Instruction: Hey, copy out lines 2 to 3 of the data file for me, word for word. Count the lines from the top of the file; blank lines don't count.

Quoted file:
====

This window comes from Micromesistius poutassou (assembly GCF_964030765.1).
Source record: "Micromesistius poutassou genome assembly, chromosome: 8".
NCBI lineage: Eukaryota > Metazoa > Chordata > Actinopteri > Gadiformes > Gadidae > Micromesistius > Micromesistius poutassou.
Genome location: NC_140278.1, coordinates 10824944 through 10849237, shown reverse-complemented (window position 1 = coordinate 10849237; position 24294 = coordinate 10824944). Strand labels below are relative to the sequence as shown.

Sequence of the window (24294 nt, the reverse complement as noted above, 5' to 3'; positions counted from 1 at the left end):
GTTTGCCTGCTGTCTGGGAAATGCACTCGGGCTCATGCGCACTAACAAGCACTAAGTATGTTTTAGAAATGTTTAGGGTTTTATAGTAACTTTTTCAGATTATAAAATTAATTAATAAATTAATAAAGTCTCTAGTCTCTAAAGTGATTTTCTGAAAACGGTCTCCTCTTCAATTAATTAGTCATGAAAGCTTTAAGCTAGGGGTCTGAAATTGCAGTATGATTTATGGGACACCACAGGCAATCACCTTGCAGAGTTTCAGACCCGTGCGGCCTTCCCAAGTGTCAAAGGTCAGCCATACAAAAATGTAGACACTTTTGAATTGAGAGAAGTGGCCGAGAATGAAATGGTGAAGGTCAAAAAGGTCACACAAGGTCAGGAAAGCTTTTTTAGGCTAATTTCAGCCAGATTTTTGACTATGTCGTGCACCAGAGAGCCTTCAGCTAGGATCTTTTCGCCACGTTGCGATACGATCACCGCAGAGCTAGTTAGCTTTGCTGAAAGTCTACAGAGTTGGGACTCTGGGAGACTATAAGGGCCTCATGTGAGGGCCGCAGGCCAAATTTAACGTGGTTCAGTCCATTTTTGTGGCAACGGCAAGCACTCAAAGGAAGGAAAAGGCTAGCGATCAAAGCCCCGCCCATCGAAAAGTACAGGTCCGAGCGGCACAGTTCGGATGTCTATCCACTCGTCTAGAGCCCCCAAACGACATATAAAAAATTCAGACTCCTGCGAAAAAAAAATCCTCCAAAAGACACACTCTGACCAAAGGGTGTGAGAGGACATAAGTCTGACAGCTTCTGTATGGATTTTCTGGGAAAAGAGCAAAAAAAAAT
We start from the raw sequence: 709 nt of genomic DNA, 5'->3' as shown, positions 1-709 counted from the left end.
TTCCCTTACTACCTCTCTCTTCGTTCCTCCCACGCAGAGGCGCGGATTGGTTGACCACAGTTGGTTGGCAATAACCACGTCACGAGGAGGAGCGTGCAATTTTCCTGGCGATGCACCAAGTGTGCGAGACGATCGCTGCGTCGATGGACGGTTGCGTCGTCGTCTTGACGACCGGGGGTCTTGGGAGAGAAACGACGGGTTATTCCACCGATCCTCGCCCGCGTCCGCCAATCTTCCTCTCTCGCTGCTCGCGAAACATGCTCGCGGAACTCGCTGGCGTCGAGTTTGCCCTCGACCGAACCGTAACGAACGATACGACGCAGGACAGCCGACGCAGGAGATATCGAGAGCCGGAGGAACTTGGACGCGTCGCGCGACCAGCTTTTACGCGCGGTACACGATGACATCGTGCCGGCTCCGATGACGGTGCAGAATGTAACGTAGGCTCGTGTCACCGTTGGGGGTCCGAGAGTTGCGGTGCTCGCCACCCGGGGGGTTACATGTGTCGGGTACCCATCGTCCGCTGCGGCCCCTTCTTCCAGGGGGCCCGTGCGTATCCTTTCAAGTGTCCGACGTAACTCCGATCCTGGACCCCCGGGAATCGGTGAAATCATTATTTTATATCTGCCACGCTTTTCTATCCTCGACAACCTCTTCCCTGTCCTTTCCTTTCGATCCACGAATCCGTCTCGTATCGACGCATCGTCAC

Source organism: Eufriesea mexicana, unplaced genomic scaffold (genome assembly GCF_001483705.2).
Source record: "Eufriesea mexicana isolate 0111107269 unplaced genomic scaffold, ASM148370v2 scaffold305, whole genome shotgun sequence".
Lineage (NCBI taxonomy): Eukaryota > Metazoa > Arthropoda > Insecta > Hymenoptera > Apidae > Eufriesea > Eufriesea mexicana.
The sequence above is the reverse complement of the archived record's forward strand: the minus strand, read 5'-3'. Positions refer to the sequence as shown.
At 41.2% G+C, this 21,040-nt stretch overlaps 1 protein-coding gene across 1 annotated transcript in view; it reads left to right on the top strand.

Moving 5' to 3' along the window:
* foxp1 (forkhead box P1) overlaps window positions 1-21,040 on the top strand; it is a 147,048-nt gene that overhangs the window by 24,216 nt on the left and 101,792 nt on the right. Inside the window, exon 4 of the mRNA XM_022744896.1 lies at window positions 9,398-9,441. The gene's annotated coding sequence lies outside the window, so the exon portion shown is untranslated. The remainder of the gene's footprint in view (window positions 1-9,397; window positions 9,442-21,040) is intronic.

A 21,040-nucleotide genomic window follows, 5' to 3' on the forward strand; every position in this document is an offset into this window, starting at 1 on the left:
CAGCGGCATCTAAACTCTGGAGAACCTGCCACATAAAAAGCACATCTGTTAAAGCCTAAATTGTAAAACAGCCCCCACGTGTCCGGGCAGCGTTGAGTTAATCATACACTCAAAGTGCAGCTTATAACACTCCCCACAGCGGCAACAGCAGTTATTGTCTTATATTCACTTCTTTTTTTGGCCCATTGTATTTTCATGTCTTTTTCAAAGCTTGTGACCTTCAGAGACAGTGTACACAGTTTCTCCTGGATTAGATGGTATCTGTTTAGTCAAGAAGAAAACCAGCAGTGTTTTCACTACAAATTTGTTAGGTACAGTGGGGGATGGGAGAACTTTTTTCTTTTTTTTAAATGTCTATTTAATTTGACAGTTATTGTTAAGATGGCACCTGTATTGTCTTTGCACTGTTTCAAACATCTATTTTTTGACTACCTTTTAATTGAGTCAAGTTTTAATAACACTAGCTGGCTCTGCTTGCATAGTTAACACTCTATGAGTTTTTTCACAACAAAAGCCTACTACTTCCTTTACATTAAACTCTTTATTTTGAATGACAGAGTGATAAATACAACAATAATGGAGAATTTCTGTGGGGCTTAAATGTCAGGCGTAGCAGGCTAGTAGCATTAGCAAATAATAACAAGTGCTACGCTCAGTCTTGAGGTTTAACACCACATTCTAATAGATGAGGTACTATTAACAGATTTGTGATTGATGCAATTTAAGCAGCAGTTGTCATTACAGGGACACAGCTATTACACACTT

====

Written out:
Source record: "Micromesistius poutassou genome assembly, chromosome: 8".
NCBI lineage: Eukaryota > Metazoa > Chordata > Actinopteri > Gadiformes > Gadidae > Micromesistius > Micromesistius poutassou.